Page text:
In a personal injury action, under Florida law a Plaintiff must show the elements of 1.) Duty 2.) Breach 3.) Causation, and 4.) Damages. When we are injured by the negligence of another, especially when we are injured on the premises or property of a business, it’s common to think that as long as you can prove the other person or business was at fault or negligent, the case is won. But there is still the question of injury or medical causation. If someone’s negligence didn’t actually cause or contribute substantially to the injuries for which you are claiming damages, the law provides that a jury must enter a verdict for the defendant on that issue. This a common defense strategy where there injuries that are considered to be degenerative, or “pre existing” in nature . Florida law does provide for aggravation or acceleration of a per-existing injury. However, this still requires proof of that the prior injury was accelerated but for the harm that was caused. Many defense lawyers and insurance companies often defend cases on these types of arguments. Our Miami injury lawyers are well versed in dealing with and many of other types of affirmative defenses and how to deal with them in the court room.
No Causation in Wal-Mart Negligence Trial
The case involved a woman who said she was injured when an 8.4 oz “squishy” (in the words of the court) pumpkin fell on her at Wal-Mart. Wal-Mart admitted they were negligent, but claimed that there’s no way that an object of that size could have ever caused the victim the injuries she said she sustained. Also referred to medical causation, the lawyers argued that even though they were at fault, the element of causation was missing and therefore argued that the jury must find in their favor. The defense hired a medical expert to testify against the victim.
The jury agreed with Wal-Mart, and entered a verdict of zero dollars. But the court allowed the case to be re-tried only on whether the victim could recover money to compensate her for her initial diagnostic tests. In other words, the court was going to allow her to try to recover for the money she spent in trying to determine if she had been injured.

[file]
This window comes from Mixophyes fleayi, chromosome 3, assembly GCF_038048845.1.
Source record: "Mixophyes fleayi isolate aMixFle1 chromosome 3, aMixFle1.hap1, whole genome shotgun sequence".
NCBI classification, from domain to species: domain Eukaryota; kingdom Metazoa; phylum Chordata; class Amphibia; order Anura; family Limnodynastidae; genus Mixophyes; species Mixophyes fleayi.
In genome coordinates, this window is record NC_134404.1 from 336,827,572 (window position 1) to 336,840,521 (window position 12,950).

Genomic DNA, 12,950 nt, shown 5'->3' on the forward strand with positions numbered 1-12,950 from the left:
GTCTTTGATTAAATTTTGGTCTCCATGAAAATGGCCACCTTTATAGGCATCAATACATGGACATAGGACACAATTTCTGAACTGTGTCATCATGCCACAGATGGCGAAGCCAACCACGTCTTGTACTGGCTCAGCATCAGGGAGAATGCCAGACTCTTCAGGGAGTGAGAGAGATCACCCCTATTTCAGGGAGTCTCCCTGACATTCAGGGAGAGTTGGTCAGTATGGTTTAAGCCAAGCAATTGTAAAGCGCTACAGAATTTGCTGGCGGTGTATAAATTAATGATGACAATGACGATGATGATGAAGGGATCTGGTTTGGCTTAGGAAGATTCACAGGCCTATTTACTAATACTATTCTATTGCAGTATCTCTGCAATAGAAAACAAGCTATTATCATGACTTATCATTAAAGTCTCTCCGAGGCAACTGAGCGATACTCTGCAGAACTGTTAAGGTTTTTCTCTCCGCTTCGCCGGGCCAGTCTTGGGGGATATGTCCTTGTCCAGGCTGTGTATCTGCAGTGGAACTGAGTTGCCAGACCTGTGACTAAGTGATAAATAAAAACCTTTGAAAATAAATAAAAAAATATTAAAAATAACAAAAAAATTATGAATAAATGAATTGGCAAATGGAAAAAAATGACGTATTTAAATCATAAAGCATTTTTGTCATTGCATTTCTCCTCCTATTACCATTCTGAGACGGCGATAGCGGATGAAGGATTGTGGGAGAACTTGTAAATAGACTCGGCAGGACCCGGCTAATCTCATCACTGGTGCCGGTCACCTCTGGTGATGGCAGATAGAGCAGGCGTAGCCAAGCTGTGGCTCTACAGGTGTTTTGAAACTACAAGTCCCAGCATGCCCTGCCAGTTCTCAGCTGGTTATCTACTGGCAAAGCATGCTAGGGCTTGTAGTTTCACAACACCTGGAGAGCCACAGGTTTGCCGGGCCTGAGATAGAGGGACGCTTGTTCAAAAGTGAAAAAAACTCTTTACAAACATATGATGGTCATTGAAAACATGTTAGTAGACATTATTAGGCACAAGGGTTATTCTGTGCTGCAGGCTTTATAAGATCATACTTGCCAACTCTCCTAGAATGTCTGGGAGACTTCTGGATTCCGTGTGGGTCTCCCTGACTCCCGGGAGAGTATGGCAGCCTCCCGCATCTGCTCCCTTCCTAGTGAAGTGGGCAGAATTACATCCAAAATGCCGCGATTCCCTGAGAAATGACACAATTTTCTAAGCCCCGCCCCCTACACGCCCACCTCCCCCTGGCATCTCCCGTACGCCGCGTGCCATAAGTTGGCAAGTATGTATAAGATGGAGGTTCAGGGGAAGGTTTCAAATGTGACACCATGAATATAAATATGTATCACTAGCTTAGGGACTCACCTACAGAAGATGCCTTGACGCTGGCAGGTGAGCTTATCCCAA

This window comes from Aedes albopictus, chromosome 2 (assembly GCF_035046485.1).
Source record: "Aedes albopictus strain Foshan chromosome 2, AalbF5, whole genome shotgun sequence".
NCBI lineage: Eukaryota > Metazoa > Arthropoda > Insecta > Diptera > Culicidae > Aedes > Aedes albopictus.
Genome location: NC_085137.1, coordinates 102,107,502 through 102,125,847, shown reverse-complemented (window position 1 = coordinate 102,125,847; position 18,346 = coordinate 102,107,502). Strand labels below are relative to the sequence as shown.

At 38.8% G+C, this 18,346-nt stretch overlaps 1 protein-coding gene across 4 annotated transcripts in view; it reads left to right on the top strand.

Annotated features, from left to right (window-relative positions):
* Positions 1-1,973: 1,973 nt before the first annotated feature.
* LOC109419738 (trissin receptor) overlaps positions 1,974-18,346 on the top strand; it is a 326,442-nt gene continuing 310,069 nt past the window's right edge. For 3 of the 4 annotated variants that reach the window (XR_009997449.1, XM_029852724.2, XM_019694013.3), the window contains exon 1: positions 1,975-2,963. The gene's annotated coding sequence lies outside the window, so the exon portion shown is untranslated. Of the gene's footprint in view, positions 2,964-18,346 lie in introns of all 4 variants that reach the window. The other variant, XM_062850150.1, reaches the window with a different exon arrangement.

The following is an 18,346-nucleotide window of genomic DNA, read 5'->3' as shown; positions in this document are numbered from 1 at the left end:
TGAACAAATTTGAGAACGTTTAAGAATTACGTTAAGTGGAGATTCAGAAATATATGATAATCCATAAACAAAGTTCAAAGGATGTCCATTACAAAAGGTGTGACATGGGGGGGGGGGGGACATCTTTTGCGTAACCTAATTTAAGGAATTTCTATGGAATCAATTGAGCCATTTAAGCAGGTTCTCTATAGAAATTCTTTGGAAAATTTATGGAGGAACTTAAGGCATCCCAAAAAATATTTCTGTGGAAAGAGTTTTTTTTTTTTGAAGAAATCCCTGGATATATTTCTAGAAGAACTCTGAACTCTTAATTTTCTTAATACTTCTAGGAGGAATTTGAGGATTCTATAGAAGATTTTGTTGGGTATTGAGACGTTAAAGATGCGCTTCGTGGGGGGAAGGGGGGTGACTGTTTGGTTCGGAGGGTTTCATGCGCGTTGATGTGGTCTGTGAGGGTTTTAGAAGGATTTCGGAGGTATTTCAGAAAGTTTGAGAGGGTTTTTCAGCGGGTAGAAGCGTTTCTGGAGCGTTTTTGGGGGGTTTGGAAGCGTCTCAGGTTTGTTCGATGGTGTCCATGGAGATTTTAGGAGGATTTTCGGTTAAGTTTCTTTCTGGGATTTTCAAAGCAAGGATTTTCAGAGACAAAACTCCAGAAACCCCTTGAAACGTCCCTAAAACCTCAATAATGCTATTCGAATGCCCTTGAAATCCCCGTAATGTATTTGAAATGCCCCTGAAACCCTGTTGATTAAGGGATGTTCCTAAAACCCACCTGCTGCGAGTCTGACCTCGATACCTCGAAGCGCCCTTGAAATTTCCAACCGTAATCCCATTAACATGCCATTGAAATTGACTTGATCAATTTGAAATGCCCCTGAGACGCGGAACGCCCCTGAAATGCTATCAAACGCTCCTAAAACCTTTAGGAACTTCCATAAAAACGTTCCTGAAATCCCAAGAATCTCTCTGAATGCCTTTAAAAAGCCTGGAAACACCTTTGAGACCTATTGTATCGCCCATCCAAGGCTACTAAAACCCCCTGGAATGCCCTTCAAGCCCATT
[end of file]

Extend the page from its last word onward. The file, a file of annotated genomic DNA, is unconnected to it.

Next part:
Appellate Court Agrees With Jury
Wal-Mart appealed. The appellate court noted that it has long been the law, that even where there is no medical causation, a party still can recover for costs incurred in trying to see if an incident caused injuries in the first place. For example, even if a jury ultimately finds that an object that fell on you did not cause a permanent injury, the Plaintiff sustained $500 in medical bills for the initial ER visit or doctor’s testing and those costs were still recoverable.
But there is an exception to that rule, when an expert sufficiently states that an accident could not have caused any injury. Because Wal-Mart had such an expert, the appellate court found that no new trial was warranted at all, and the jury’s verdict of zero should stand.
Procedural Errors Also Caused Problems
Although it wasn’t the primary cause of the appellate court’s denial, the court did note that the victim never requested that the jury determine whether she should get her diagnostic costs on the jury verdict form. Rather, only a standard jury form was used, which has no such provision.
The victim’s attorneys also never moved for a directed verdict on the diagnostic bills. Thus, the court found that issue of recovery for the initial diagnostic testing had been waived.
It’s easy to get caught up in witnesses and testimony, and forget to take care of the details during an injury trial. But those details can end up being costly, as they potentially were here. Failing to object on the record at trial or in other words raise the issues during trial can prevent an appellate court from ever considering the issue on appeal.
If you are injured on the premises of a business, make sure your attorneys understand all the elements of your claim and the procedural requirements for trial. Talk to the a personal injury lawyer in Miami, Florida at Gerson & Schwartz, P.A. today for a free consultation about your injury case.